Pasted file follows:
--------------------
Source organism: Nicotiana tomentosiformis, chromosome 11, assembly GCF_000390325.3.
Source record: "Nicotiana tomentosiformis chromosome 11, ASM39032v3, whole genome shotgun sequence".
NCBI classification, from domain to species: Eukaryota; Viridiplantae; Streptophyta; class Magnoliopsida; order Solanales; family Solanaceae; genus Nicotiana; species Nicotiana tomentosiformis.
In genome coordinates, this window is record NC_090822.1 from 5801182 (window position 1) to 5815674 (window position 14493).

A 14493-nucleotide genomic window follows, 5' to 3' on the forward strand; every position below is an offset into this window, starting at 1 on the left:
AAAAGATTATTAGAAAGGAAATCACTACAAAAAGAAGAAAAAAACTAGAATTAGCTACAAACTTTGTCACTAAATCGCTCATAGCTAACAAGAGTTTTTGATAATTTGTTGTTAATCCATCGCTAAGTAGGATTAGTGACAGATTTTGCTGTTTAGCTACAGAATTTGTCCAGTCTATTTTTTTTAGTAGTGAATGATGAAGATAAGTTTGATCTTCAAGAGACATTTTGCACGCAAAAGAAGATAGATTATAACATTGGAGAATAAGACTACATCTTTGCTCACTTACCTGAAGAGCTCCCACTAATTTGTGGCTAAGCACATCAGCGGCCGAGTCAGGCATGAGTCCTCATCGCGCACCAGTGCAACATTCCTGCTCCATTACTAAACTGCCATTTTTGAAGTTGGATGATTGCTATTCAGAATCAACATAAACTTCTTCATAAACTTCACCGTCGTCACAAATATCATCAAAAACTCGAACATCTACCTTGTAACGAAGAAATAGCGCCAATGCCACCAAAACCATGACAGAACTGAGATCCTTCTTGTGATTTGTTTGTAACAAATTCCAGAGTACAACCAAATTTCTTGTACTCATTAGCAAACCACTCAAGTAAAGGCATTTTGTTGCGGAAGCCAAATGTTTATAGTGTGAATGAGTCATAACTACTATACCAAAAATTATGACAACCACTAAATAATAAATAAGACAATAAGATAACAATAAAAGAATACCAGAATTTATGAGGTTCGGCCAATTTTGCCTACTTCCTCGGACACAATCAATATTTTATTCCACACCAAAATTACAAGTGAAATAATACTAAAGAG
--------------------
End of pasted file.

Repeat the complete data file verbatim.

Source organism: Nicotiana tomentosiformis, chromosome 11, assembly GCF_000390325.3.
Source record: "Nicotiana tomentosiformis chromosome 11, ASM39032v3, whole genome shotgun sequence".
NCBI classification, from domain to species: Eukaryota; Viridiplantae; Streptophyta; class Magnoliopsida; order Solanales; family Solanaceae; genus Nicotiana; species Nicotiana tomentosiformis.
In genome coordinates, this window is record NC_090822.1 from 5801182 (window position 1) to 5815674 (window position 14493).

A 14493-nucleotide genomic window follows, 5' to 3' on the forward strand; every position below is an offset into this window, starting at 1 on the left:
AAAAGATTATTAGAAAGGAAATCACTACAAAAAGAAGAAAAAAACTAGAATTAGCTACAAACTTTGTCACTAAATCGCTCATAGCTAACAAGAGTTTTTGATAATTTGTTGTTAATCCATCGCTAAGTAGGATTAGTGACAGATTTTGCTGTTTAGCTACAGAATTTGTCCAGTCTATTTTTTTTAGTAGTGAATGATGAAGATAAGTTTGATCTTCAAGAGACATTTTGCACGCAAAAGAAGATAGATTATAACATTGGAGAATAAGACTACATCTTTGCTCACTTACCTGAAGAGCTCCCACTAATTTGTGGCTAAGCACATCAGCGGCCGAGTCAGGCATGAGTCCTCATCGCGCACCAGTGCAACATTCCTGCTCCATTACTAAACTGCCATTTTTGAAGTTGGATGATTGCTATTCAGAATCAACATAAACTTCTTCATAAACTTCACCGTCGTCACAAATATCATCAAAAACTCGAACATCTACCTTGTAACGAAGAAATAGCGCCAATGCCACCAAAACCATGACAGAACTGAGATCCTTCTTGTGATTTGTTTGTAACAAATTCCAGAGTACAACCAAATTTCTTGTACTCATTAGCAAACCACTCAAGTAAAGGCATTTTGTTGCGGAAGCCAAATGTTTATAGTGTGAATGAGTCATAACTACTATACCAAAAATTATGACAACCACTAAATAATAAATAAGACAATAAGATAACAATAAAAGAATACCAGAATTTATGAGGTTCGGCCAATTTTGCCTACTTCCTCGGACACAATCAATATTTTATTCCACACCAAAATTACAAGTGAAATAATACTAAAGAG